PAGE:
Heyer was run down by a speeding car driven by an alleged white supremacist during a dispute over the planned removal of a Civil War monument. Although she was the only one who died, 19 others were injured in what some have labeled a domestic terrorist act.
Unlike other demonstration across the country, there were no candles or makeshift tributes left on sidewalks, just the stricken faces of local residents, gathered once more to respond to a national tragedy. The gathering was smaller than some in the past, but the several hundred people who came made up for their numbers in volume and in intensity.
Slowly, chanting began along with the drum beat: “No Justice, no peace.”
“We’re here because we want to know what we can do on a local level.” -- Michael Billy
Posters with Heyer’s face stared down at the crowd from a number of streetlight poles, a stranger, who had suddenly been adopted by local residents the way many of these same people had adopted the victims of the Orlando shooting a year earlier.
Many of the same people were also here earlier this year in support of immigrants in response to threats by the federal government to strip federal funding from cities like Jersey City that offered sanctuary to undocumented immigrants.
Organizers moved through the crowd distributing Heyer’s photo, which included her last posting on her Facebook page. But many brought their own signs, some supporting the Black Lives Matters movement, and others laying blame for the tragedy on President Donald Trump, calling for his impeachment.
A call to awareness
Yet anger was not the predominate mood, nor was sadness. Michael Billy, who has been instrumental in organizing other rallies such as this, said this was a call for peace.
“We’re here because we want to know what we can do on a local level,” Billy said, calling for people to remain awake and in touch and to become informed. “We have to be more active than ever before, and we all need to be aware of what’s going on in the country.”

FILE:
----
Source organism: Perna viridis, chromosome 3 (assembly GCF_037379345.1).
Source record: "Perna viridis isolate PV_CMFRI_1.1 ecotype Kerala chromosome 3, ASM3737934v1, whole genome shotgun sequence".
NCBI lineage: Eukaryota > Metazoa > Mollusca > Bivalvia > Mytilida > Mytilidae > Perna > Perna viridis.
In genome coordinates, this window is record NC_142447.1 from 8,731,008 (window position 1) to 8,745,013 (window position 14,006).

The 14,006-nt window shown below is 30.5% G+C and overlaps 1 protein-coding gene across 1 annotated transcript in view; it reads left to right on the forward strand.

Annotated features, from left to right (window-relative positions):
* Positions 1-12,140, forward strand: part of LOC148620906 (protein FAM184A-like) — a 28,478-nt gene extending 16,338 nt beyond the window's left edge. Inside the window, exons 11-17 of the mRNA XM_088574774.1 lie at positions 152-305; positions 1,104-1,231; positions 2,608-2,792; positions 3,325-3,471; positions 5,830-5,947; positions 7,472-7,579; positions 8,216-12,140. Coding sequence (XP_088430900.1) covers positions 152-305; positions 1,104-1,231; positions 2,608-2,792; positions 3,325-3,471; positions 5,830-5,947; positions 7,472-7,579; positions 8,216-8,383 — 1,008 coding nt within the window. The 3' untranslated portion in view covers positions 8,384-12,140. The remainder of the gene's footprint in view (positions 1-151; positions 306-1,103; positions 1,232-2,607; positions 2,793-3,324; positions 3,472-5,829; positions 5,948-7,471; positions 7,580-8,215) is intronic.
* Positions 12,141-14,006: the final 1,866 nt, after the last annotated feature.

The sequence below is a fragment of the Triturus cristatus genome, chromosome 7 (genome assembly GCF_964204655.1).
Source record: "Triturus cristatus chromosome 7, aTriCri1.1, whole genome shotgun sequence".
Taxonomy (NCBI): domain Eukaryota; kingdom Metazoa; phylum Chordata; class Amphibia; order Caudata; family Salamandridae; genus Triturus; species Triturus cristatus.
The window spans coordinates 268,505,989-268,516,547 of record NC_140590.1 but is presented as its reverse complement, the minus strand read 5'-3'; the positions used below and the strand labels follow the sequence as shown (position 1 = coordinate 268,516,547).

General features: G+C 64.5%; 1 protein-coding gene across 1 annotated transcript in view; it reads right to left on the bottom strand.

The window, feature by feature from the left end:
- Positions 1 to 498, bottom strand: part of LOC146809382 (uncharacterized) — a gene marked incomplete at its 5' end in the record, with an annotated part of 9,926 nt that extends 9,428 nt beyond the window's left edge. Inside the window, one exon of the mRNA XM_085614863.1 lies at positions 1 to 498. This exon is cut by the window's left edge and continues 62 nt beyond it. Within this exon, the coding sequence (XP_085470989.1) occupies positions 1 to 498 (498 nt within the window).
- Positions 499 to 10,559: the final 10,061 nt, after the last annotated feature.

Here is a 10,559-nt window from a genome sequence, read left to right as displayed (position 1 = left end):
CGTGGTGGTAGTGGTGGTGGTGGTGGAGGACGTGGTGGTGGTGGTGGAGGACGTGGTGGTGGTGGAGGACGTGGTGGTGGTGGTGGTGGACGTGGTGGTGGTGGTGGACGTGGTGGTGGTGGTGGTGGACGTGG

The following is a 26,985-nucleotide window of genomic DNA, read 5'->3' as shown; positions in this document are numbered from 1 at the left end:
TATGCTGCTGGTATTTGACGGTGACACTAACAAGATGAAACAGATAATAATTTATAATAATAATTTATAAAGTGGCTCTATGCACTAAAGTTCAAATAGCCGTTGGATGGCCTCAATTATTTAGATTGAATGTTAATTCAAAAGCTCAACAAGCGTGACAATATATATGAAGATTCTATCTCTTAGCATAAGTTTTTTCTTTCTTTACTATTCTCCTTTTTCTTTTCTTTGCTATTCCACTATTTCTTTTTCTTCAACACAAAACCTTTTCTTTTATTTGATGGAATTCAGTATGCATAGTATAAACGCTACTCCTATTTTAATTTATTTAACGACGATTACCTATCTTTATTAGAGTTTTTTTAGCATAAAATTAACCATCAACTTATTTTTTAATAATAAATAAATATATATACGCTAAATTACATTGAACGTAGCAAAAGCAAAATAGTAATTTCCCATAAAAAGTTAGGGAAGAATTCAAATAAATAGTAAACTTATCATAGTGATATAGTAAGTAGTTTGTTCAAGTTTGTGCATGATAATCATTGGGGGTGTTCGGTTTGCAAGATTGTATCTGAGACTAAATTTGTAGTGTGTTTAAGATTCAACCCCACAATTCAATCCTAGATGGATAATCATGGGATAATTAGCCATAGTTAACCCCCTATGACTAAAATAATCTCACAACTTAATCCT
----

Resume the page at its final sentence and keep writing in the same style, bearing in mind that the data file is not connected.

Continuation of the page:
The mood was also one of defiance, of people who refused to be moved, drawing strength from Civil Rights rallies led by people such as Dr. Martin Luther King, Jr.
Unlike past rallies, the setup was small, seven chairs and a microphone where Billy, religious leaders and Pam Johnson, executive director of the Jersey City Anti Violence Coalition Movement gathered.
Against the backdrop of a sinking sun, each prayed for peace, and urged resistance against the trend of violence that took Heyer’s life, and the right-wing hate groups emerging across the nation.
Billy said Jersey City is one of the most diverse cities in the county, and should serve as an example of how diverse groups can get along with each other.
“We are watching American history unfold before us every day,” he said.
Billy and others talked about Heyer and her history of helping people in her life,
“She was 32, and she was dedicated to helping others,” Billy said, noting that her outrage at the hate groups was the reason she attended the counter protest.
Religious leaders, including Johnson, also paid tribute to the two Virginia State Patrol troopers who were were killed in a helicopter crash while assisting public safety resources
The pilot, Lt. H. Jay Cullen, 48, and Trooper Berke M.M. Bates, who would have turned 41 on Sunday, died in the crash.
“These were officers who were there to protect people,” Billy said.
Although Billy and Johnson are running for city council, this did not appear to be their motivation in leading the vigil. Both have been deeply involved in similar rallies in the past.
Johnson led the crowd in the chant until it echoed through the canyon of downtown buildings, as if filling the entire city.
Mayor Steven Fulop, who arrived after the start of the rally, told the crowd that people had to make a stand against hate.
Al Sullivan may be reached at firstname.lastname@example.org.